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We start today with a reported success in the fight against H.I.V., the end of a disputed National Security Agency program, and our obituary for the actor Luke Perry.
Scientists had long tried to duplicate the procedure that led to the first long-term remission 12 years ago, and their surprise success seems to confirm that a cure for H.I.V. infection is possible, if difficult, researchers said. Their findings are set to be published today.
The details: Both remissions came after bone-marrow transplants, which are risky and have harsh side effects that can last for years. But rearming the body with immune cells modified to resist H.I.V. might succeed as a practical treatment, experts said.
New mood of resistance in Congress
Senator Mitch McConnell, the majority leader, acknowledged on Monday that he could not prevent the passage of a resolution overturning President Trump’s national emergency declaration, setting up what would be the first veto of this administration.
With the support of at least four Republican senators, Democrats now have the 51 votes they need to pass the measure. It would apparently be the first time since passage of the National Emergencies Act of 1976 that Congress has voted to overturn an emergency declaration.
What’s next: The Senate is expected to vote on the measure by March 15, when lawmakers leave for recess. Once Mr. Trump issues his expected veto, his effort to build a wall on the southern border is all but certain to be settled in the courts.
Yesterday: The House Judiciary Committee requested documents from 81 agencies, individuals and entities tied to Mr. Trump, beginning a broad obstruction and corruption inquiry.
N.S.A. phone program is shut down
The National Security Agency has quietly ended a system that analyzed logs of Americans’ domestic calls and texts to hunt for terrorism suspects, a program that has touched off disputes about privacy and security since the Sept. 11, 2001, attacks.
The agency has not used the system in months, and the Trump administration might not ask Congress to renew its legal authority, which is set to expire at the end of the year, according to a senior Republican congressional aide. The N.S.A. declined to comment.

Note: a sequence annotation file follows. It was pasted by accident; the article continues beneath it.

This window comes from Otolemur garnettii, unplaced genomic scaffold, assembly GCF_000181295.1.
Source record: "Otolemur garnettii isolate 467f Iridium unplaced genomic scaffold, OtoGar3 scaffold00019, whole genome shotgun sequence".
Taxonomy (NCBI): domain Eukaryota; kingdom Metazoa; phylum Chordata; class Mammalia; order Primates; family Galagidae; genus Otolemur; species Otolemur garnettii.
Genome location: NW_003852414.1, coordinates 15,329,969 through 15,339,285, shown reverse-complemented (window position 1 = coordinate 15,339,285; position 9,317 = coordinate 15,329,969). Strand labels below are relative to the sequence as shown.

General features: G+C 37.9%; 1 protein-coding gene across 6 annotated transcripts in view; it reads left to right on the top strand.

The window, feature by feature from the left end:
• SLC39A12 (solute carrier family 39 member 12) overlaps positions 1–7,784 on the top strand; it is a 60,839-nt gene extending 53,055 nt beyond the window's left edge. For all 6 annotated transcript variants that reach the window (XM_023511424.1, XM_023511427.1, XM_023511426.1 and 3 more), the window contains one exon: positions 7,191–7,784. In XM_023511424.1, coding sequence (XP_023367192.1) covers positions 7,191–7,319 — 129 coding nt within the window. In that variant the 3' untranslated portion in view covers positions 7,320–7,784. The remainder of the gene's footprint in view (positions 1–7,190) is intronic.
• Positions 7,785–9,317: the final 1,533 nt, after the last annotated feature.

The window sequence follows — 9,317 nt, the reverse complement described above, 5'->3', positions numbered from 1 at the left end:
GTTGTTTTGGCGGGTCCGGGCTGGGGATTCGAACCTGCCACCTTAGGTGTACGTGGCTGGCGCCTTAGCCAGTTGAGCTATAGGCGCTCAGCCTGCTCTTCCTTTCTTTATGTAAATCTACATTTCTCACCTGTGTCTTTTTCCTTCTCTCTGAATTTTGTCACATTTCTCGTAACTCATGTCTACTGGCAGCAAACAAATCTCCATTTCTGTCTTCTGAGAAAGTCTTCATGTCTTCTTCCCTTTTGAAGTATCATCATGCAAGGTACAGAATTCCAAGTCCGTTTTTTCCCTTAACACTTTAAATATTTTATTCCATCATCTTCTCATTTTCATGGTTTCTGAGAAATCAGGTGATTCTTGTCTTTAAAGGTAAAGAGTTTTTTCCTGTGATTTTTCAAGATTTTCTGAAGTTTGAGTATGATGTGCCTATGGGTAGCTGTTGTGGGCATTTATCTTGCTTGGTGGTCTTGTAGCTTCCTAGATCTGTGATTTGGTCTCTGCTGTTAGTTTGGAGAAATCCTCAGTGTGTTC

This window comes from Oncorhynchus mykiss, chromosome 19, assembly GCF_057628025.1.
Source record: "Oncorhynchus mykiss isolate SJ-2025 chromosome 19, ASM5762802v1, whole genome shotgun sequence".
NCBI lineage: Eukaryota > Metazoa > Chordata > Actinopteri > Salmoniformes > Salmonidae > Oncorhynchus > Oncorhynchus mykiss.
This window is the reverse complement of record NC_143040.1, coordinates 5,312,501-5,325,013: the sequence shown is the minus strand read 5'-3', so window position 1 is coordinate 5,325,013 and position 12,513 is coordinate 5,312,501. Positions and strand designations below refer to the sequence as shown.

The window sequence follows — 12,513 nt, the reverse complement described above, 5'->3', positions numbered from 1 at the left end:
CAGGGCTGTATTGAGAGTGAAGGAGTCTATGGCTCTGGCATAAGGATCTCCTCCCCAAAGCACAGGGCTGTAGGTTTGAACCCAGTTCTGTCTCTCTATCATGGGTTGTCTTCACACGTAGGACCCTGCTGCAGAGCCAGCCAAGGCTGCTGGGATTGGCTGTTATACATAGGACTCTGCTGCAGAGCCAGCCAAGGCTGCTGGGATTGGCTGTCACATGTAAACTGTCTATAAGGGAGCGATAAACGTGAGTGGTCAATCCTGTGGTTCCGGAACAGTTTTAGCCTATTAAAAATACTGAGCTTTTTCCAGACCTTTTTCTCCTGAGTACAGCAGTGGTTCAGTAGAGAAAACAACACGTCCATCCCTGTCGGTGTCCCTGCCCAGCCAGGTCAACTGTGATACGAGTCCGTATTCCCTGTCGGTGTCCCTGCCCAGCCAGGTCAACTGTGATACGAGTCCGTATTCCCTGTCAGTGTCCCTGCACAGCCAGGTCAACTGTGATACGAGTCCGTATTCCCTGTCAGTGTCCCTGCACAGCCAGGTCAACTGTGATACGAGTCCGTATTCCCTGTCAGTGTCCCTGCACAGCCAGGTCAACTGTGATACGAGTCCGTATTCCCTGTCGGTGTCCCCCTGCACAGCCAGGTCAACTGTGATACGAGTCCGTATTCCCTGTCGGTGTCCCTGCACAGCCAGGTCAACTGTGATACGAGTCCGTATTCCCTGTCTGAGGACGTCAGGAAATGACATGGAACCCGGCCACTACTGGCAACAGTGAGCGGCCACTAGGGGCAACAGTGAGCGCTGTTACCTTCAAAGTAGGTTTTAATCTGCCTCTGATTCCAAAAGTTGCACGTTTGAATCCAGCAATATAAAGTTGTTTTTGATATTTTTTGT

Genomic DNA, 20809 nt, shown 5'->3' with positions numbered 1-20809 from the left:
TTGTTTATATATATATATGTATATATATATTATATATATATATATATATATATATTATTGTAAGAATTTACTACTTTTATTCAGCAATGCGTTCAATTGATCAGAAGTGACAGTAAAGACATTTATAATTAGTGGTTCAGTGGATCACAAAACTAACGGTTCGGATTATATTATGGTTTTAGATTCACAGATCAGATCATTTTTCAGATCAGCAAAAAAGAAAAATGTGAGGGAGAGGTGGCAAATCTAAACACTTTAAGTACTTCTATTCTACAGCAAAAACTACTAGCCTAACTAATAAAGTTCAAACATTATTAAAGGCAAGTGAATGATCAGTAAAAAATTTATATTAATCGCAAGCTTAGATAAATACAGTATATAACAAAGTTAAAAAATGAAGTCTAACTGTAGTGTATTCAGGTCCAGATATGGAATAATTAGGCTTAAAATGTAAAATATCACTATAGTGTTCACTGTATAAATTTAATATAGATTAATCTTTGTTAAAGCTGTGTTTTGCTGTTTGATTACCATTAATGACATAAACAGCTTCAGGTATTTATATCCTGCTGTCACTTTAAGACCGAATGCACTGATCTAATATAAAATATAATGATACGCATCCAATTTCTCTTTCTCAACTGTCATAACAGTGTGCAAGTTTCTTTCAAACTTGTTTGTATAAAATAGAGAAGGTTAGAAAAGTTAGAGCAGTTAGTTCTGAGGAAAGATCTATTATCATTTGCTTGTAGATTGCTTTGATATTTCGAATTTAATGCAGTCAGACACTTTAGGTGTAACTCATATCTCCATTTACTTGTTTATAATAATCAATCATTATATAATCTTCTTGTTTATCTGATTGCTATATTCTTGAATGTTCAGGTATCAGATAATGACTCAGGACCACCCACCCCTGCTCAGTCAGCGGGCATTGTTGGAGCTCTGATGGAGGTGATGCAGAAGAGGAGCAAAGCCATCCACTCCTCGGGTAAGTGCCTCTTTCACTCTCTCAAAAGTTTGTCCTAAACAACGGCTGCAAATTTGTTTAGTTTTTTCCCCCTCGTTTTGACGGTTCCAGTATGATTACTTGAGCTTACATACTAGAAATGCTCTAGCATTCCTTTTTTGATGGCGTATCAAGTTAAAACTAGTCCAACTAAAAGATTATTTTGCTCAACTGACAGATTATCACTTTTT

Background: President George W. Bush’s administration started the phone records program in the weeks after the 2001 terrorist attacks, and the intelligence contractor Edward Snowden disclosed its existence in 2013. During ensuing debate, it emerged that the program had never thwarted a terrorist attack.
Luxe detention for Huawei executive
Three months after the Chinese electronic giant’s chief financial officer, Meng Wanzhou, was arrested in Canada, she has become a polarizing figure in Vancouver, where she is holed up in a six-bedroom house worth approximately 6 million Canadian dollars, or $4.5 million.
Ms. Meng is under 24-hour surveillance, but she is able to travel relatively freely around the city.
Yesterday: The Chinese authorities accused two Canadians — a former diplomat and a businessman — of espionage. The allegations appear likely to deepen the rift between Canada and China that was prompted by the Huawei executive’s arrest.
Background: Ms. Meng faces fraud charges that U.S. prosecutors have linked to Huawei’s efforts to evade sanctions on Iran. A hearing that could lead to her extradition to the U.S. is set to begin Wednesday.
Related: Huawei is said to be preparing to sue the U.S. government for barring federal agencies from using the company’s products. The U.S. has been leading a campaign to undermine the company, which Washington sees as a security threat.
If you have 7 minutes, this is worth it
New life for T. rex, and science
Tyrannosaurus rex, a focus of fascination since it was first described in 1905, has helped foster a surge in paleontology over the past 20 years. Rising numbers of researchers, new fossil finds and high-tech tools of analysis have created “a golden age.”
In an interview with The Times, two longtime researchers explain why T. rex is an astonishing evolutionary achievement and a scientific star.
Here’s what else is happening
Alabama tornadoes: An untold number of people remained unaccounted for Monday after the deadliest tornado to hit the U.S. in six years. At least 23 people, including three children, were killed.